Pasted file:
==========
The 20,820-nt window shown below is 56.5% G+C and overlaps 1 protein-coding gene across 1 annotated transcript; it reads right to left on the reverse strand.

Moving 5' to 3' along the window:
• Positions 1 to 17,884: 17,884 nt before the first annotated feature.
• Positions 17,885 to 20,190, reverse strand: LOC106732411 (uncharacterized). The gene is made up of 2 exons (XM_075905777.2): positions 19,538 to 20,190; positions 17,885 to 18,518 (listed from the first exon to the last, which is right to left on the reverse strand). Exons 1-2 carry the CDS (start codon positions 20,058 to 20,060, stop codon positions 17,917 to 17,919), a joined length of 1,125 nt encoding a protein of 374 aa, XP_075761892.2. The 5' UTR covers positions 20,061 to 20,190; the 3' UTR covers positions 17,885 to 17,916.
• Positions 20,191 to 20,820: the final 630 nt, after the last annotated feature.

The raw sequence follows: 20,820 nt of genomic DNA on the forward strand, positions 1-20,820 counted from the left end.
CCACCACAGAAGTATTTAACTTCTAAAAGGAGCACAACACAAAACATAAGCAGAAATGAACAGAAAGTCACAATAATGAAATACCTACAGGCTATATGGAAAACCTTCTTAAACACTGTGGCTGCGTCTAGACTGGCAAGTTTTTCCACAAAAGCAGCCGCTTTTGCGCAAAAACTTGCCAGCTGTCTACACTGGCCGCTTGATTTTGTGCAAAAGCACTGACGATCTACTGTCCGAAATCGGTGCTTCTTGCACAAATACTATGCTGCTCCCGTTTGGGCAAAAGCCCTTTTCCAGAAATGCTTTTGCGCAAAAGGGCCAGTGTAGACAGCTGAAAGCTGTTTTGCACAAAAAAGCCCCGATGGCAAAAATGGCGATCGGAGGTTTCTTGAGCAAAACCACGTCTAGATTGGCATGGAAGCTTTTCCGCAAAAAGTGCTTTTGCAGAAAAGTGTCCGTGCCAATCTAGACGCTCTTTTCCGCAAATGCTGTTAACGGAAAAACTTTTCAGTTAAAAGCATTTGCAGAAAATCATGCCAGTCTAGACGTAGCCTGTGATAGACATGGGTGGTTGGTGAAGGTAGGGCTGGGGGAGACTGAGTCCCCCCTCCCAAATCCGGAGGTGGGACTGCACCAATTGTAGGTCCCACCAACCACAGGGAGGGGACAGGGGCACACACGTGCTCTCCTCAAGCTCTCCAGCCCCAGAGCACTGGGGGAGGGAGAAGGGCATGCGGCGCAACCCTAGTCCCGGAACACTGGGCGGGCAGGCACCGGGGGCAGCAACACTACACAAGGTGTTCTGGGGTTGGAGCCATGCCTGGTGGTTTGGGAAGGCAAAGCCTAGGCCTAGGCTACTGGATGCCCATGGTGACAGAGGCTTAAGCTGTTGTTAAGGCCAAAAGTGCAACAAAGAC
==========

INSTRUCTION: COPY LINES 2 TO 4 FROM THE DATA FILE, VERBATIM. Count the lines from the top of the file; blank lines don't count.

Moving 5' to 3' along the window:
• Positions 1 to 17,884: 17,884 nt before the first annotated feature.
• Positions 17,885 to 20,190, reverse strand: LOC106732411 (uncharacterized). The gene is made up of 2 exons (XM_075905777.2): positions 19,538 to 20,190; positions 17,885 to 18,518 (listed from the first exon to the last, which is right to left on the reverse strand). Exons 1-2 carry the CDS (start codon positions 20,058 to 20,060, stop codon positions 17,917 to 17,919), a joined length of 1,125 nt encoding a protein of 374 aa, XP_075761892.2. The 5' UTR covers positions 20,061 to 20,190; the 3' UTR covers positions 17,885 to 17,916.